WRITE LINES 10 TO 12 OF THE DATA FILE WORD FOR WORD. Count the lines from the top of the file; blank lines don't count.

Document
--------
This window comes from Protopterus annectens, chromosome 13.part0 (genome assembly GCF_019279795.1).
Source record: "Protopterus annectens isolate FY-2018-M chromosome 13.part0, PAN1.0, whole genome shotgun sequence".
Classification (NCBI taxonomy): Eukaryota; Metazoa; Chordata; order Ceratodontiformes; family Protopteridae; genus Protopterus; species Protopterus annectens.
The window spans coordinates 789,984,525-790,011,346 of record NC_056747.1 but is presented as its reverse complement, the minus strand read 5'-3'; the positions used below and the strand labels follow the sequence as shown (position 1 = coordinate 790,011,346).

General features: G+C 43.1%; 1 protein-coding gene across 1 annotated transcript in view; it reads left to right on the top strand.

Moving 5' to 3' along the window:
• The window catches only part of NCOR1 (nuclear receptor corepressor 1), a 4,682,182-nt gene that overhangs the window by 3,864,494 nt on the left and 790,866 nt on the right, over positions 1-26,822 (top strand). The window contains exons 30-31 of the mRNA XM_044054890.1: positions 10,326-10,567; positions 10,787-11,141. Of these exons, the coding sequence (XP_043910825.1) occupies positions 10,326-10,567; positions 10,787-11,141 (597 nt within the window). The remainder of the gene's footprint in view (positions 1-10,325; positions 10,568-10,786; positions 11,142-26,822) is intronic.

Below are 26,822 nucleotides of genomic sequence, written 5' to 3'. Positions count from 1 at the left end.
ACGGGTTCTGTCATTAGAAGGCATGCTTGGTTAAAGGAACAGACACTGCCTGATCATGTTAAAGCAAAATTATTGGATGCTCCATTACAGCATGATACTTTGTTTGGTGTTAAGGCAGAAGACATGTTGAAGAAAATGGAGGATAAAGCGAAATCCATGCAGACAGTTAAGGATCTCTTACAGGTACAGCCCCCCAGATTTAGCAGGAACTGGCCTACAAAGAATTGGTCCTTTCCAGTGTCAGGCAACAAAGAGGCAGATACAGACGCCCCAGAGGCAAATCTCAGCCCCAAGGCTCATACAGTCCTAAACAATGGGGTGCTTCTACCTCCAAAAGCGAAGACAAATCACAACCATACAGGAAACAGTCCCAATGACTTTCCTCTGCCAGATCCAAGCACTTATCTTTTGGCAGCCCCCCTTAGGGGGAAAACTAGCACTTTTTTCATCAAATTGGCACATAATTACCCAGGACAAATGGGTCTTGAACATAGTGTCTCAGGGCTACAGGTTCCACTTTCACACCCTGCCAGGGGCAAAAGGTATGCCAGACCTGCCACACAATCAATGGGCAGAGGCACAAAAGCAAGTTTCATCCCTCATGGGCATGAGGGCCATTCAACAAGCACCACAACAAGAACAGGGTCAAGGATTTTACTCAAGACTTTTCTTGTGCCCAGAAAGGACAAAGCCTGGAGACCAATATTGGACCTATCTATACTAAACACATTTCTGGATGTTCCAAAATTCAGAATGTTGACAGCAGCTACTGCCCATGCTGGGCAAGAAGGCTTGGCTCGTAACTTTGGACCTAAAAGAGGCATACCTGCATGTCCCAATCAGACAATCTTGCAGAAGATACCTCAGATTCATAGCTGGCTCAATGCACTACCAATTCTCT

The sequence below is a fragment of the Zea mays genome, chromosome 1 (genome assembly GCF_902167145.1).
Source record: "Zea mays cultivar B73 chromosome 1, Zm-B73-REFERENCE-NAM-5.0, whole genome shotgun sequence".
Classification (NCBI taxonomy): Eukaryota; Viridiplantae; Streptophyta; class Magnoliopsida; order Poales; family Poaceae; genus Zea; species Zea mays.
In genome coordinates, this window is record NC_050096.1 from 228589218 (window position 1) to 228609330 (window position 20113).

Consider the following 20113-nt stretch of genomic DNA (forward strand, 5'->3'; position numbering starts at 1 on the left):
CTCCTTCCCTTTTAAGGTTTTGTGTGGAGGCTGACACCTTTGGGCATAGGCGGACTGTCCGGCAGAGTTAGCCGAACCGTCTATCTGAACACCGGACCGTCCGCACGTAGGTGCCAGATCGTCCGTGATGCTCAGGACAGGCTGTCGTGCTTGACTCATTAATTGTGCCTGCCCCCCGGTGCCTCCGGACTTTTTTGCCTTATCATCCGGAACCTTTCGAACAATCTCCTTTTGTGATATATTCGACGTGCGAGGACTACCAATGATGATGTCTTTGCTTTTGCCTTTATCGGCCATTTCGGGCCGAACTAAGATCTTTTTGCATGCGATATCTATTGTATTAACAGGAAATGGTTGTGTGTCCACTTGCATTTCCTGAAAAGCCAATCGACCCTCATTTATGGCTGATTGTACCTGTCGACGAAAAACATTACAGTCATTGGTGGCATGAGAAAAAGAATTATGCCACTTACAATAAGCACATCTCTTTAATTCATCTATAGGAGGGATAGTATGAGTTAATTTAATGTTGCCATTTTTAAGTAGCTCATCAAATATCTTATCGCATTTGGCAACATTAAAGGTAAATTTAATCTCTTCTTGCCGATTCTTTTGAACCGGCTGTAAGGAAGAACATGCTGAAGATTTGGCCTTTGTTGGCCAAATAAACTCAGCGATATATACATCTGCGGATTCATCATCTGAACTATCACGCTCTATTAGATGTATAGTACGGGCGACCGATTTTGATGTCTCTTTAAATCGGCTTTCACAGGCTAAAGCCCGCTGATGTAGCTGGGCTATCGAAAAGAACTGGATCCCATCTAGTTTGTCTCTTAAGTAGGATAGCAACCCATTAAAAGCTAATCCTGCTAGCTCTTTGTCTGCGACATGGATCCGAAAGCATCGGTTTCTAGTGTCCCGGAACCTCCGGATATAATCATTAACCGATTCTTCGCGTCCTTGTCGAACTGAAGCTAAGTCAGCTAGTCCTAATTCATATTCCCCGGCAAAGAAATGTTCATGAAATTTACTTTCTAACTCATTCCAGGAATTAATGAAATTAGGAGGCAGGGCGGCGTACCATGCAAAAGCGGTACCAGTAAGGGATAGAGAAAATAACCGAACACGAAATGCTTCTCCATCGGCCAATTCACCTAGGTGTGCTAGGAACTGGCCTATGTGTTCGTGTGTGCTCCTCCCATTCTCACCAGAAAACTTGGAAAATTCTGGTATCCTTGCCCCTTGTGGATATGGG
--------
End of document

The sequence below is a fragment of the Zea mays genome, chromosome 1 (genome assembly GCF_902167145.1).
Source record: "Zea mays cultivar B73 chromosome 1, Zm-B73-REFERENCE-NAM-5.0, whole genome shotgun sequence".
Classification (NCBI taxonomy): Eukaryota; Viridiplantae; Streptophyta; class Magnoliopsida; order Poales; family Poaceae; genus Zea; species Zea mays.